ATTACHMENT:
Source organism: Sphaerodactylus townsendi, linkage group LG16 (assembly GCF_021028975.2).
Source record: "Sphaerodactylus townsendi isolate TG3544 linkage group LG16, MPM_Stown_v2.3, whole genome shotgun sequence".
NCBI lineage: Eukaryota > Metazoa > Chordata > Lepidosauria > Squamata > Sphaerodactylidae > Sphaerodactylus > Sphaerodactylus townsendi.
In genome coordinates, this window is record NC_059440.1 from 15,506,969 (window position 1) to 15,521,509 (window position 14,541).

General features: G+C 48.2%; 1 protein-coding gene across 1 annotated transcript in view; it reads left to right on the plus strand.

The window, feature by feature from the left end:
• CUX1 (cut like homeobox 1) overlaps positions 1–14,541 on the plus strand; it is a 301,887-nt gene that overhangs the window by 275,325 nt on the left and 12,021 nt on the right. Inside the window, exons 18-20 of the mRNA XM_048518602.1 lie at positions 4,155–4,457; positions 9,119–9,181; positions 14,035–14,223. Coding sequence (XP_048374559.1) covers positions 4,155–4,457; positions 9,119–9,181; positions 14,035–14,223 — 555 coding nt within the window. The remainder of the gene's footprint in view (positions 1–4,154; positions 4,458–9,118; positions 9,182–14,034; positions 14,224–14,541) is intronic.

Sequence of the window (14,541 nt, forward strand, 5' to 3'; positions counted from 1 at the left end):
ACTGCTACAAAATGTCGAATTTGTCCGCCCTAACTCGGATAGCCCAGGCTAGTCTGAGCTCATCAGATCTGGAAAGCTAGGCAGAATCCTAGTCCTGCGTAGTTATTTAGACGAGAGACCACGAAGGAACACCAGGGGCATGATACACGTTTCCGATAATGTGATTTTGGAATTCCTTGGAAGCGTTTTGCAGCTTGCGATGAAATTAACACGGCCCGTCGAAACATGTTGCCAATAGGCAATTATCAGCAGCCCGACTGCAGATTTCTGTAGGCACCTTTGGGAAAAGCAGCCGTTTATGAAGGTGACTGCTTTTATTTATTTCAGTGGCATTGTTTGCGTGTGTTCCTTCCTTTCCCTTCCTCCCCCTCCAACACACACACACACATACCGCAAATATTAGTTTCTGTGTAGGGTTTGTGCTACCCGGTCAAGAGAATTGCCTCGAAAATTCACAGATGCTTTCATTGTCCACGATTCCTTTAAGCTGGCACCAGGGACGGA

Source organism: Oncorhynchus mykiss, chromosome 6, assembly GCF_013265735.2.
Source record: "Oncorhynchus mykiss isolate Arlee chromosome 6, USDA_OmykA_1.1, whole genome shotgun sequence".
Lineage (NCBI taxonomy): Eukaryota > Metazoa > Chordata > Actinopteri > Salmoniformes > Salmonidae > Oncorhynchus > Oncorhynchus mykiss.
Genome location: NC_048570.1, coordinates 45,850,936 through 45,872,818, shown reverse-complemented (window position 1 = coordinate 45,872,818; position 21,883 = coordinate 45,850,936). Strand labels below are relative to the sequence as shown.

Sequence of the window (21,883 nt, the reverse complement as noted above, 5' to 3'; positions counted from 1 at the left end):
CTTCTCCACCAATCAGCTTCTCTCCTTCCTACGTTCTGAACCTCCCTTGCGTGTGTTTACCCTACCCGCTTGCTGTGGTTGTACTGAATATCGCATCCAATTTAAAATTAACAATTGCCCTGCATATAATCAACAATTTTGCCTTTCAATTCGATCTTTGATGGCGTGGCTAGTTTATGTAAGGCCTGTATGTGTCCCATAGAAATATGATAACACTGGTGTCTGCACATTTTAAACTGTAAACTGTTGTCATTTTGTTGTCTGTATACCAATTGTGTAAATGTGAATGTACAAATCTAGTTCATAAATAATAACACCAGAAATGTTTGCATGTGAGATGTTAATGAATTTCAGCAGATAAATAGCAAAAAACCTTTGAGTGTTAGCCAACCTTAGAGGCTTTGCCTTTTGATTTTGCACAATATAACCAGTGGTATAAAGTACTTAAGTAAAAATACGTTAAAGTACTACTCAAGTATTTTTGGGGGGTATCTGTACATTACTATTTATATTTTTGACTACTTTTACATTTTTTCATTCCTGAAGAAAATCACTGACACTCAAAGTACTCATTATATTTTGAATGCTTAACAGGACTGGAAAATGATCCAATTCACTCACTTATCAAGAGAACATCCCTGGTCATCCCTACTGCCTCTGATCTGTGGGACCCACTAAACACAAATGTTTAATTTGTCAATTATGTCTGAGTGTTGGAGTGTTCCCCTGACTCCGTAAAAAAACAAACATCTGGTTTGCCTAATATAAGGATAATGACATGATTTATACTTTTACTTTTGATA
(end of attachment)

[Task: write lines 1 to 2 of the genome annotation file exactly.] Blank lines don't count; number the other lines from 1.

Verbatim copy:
Source organism: Sphaerodactylus townsendi, linkage group LG16 (assembly GCF_021028975.2).
Source record: "Sphaerodactylus townsendi isolate TG3544 linkage group LG16, MPM_Stown_v2.3, whole genome shotgun sequence".